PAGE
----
Feared DNC hack was actually a security test
The DNC walked back an assertion that it had detected a "sophisticated" hacking attempt early Thursday, announcing instead that it was simply a subcontractor's unauthorized security test.
Why it matters: While this is a slight black eye for the DNC, who look a little foolish for riling up the press over what turned out to be an internal matter, it's a massive victory for Lookout, the third-party security firm that caught the "attempt" with its unique approach to discovering phishing sites.
What actually happened:
- The DNC uses the contractor NGP VAN to manage its digital voter operations — specifically, a product known as VoteBuilder.
- Lookout discovered what appeared to be a newly-registered phishing site meant to look like the NGP VAN site and alerted several stakeholders.
- After an FBI investigation, it turned out that, according to the DNC's chief security officer Bob Lord, a third party "not authorized by the DNC or its vendors" set up the site to test Democrats' resiliency to phishing attacks.
- Michael Kan, a reporter for PCMag, determined that the unauthorized third party was the Michigan Democratic Party — technically a separate entity from the national group.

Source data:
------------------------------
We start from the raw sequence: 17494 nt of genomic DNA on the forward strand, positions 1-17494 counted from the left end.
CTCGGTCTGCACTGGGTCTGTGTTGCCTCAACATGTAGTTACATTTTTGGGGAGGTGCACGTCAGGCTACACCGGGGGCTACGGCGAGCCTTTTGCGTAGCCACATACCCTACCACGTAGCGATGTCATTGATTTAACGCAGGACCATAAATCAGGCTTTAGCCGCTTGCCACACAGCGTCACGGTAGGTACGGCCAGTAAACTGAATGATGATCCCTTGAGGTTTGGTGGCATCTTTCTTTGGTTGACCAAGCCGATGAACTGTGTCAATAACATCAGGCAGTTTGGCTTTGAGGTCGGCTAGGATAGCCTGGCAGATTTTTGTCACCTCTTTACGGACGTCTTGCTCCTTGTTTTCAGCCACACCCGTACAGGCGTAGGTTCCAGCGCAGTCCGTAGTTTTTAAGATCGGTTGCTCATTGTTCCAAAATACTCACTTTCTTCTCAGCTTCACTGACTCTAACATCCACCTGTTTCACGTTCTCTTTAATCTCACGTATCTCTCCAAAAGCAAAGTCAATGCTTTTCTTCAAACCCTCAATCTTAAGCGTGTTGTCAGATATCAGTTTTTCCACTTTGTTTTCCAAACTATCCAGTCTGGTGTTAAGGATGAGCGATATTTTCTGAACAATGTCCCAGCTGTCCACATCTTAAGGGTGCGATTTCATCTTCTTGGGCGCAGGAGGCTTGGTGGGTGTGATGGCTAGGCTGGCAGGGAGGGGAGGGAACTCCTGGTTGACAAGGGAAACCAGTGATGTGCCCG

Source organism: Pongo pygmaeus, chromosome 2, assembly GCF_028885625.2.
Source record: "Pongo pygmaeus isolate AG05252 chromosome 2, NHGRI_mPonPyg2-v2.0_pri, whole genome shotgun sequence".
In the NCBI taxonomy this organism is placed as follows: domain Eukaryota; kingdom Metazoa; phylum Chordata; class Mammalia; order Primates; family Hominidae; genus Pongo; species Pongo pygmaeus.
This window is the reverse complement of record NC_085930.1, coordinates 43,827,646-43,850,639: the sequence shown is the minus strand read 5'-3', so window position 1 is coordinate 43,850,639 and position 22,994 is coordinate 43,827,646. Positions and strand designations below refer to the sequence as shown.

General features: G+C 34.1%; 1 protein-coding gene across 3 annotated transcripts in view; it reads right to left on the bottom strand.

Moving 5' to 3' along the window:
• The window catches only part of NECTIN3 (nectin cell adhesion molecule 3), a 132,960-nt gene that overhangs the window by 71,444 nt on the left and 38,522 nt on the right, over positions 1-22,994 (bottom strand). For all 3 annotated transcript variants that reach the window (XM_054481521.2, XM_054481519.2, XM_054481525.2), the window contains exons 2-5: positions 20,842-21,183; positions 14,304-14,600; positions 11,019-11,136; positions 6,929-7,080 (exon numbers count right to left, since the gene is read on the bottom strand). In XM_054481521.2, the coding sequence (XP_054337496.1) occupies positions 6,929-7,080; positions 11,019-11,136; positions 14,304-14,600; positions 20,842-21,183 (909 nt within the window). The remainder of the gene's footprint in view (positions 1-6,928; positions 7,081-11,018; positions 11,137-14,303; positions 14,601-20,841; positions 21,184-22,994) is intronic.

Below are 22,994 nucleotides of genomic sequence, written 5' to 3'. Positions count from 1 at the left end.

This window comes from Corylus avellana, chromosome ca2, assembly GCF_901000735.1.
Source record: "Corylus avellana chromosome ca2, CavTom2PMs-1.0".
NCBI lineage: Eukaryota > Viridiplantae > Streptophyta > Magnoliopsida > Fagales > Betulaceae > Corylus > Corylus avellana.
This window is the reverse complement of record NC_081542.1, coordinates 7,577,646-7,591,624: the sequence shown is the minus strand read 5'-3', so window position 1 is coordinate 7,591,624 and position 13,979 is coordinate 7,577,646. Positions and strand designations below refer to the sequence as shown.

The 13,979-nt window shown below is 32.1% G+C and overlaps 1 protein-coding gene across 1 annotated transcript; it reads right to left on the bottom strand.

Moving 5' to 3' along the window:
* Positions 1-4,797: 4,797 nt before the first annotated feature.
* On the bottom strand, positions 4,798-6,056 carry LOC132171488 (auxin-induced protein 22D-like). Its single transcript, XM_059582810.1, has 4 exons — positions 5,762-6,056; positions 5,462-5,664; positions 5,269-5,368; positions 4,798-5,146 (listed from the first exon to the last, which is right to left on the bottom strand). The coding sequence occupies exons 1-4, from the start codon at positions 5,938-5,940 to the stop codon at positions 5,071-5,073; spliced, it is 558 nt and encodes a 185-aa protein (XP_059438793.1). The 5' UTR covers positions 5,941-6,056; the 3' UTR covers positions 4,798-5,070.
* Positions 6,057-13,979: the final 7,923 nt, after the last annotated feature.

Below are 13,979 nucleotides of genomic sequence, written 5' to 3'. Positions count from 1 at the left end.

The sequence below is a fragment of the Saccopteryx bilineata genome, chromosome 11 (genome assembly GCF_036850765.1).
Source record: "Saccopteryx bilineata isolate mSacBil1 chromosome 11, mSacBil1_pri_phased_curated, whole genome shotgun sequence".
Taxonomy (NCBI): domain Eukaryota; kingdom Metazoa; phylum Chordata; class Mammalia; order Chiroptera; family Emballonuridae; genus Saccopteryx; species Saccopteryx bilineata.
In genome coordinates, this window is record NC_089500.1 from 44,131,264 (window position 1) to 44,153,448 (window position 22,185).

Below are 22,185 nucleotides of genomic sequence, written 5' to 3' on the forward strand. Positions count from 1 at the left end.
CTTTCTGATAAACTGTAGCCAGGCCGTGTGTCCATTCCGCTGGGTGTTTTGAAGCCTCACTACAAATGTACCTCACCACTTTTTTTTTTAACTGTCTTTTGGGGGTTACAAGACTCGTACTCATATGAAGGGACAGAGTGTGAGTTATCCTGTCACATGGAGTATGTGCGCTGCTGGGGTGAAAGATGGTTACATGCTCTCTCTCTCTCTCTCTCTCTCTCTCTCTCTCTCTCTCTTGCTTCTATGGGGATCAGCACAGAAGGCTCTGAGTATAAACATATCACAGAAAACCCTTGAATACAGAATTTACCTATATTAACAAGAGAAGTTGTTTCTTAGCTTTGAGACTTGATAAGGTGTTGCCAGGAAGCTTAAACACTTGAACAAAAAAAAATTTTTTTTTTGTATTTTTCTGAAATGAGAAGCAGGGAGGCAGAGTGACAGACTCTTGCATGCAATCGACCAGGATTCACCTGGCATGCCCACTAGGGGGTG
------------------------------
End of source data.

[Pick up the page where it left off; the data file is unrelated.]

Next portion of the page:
- It's not uncommon for organizations to try to phish their own members as both an educational experience and security audit.
The tech behind the hullabaloo:
- "Most people in security want to know why a mobile security company discovered the phishing site," Aaron Cockerill, chief strategy officer at Lookout, told Axios. "There are dedicated products to protect organizations from phishing. Lookout is not one of them."
- Cockerill said Lookout, which protects mobile phones, got into the phishing protection buisness because phishing remains a key mobile threat. Lookout caught the site where others didn't because it uses a different apparatus than other phishing protection services.
- Most products run checks on a site after links are sent to clients. "We call that the 'sacrificial lamb approach,'" said Cockerill. "The links won't be detected as phishing sites until someone first sees them, which may be too late for that person."
- Lookout, on the other hand, uses AI to detect if any newly-registered sites are phishing sites. In the NGP VAN case, Cockerill said, it identified the site half an hour after it launched.
Go deeper: Inside the Democratic war against hacks.
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